RESULTS: Levels of sun exposure and frequency of sunburn were high. Regression models determined the predictors of weekend and summer sun exposure, and weekend sunburn. Significant predictors varied by outcome and included gender, perceived importance of a suntan, parent and peer modeling, and sunscreen use.
CONCLUSION: Reducing the risk of melanoma will require a three-pronged intervention strategy with efforts directed at adolescents, their parents, and the broader community.
Sunburn, sunscreen, and melanoma.
Donawho C; Wolf P
University of Texas M.D. Anderson Cancer Center, Department of Immunology, Houston 77030, USA.
Curr Opin Oncol (United States) Mar 1996, 8 (2) p159-66
This paper reviews the current epidemiologic and experimental evidence regarding the effect of sunburns on cutaneous malignant melanoma and the possible effectiveness of sunscreens in preventing those effects. Although there is growing agreement that sunlight exposure, particularly the ultraviolet wavelengths in solar radiation, contributes to the etiology of cutaneous malignant melanoma, there are at present insufficient data on the effective ultraviolet waveband and whether the use of sunscreens may be useful in preventing melanoma . The main obstacle in answering this question is that the exact role of sunlight in the pathogenesis of melanoma still remains undefined. However, new experimental animal models are now available that will assist in determining and defining the mechanism of initiation and promotion of melanoma by sunlight and, particularly, ultraviolet radiation in sunlight. While we await more definitive data, it is reasonable to recommend an overall "safe sun strategy" in which the use of sunscreens certainly must be accompanied by other protective measures of overall reduction of sunlight exposure. (57 Refs.)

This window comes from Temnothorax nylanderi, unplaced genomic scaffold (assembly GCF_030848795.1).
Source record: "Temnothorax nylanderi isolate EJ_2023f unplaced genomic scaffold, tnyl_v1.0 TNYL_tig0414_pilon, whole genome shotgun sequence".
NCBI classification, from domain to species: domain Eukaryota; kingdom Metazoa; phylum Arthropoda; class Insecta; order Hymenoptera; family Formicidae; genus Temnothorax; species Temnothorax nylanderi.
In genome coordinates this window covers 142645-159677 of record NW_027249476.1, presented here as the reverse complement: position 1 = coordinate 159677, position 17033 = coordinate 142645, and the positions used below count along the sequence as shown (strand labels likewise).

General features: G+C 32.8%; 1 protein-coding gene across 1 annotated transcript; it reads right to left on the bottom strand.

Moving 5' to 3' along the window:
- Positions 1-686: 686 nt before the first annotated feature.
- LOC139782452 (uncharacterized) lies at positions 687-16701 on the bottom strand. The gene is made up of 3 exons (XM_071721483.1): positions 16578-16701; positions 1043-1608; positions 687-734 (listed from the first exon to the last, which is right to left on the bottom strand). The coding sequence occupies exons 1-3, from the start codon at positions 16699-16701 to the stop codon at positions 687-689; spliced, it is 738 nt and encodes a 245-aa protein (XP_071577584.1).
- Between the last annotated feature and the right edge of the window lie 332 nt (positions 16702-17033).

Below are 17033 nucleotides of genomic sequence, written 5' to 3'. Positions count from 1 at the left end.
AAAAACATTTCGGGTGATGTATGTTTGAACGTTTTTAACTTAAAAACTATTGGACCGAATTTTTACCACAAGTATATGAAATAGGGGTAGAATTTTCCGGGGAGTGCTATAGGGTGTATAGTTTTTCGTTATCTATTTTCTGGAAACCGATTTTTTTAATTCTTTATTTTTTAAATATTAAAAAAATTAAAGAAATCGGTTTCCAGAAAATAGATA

[Is the sun our friend?]
Statni zdravotni ustav, Praha.
Cas Lek Cesk (Czech Republic) Jul 26 1996, 135 (13) p403-4
Since the beginning of the 19th century the scientific knowledge concerning the effect of the sun rays upon the human organism, mainly on the skin, has been studied and the components of the sun spectrum were specified. During the last years the ozone layer was seriously damaged due to the so called civilization and the very harmful UVC component of the spectrum has entered the earth atmosphere. The accumulation of the unhealthy human habits and the new sun aggression threaten the human skin. The result is the growing number of the skin cancer, incl. melanoma of young people. The whole world dermatologists common opinion is that only the proper knowledge of this sun danger and the daily behaviour change combined with adequate dress and reliable sunscreen are able to prevent the serious damage in not very distant future.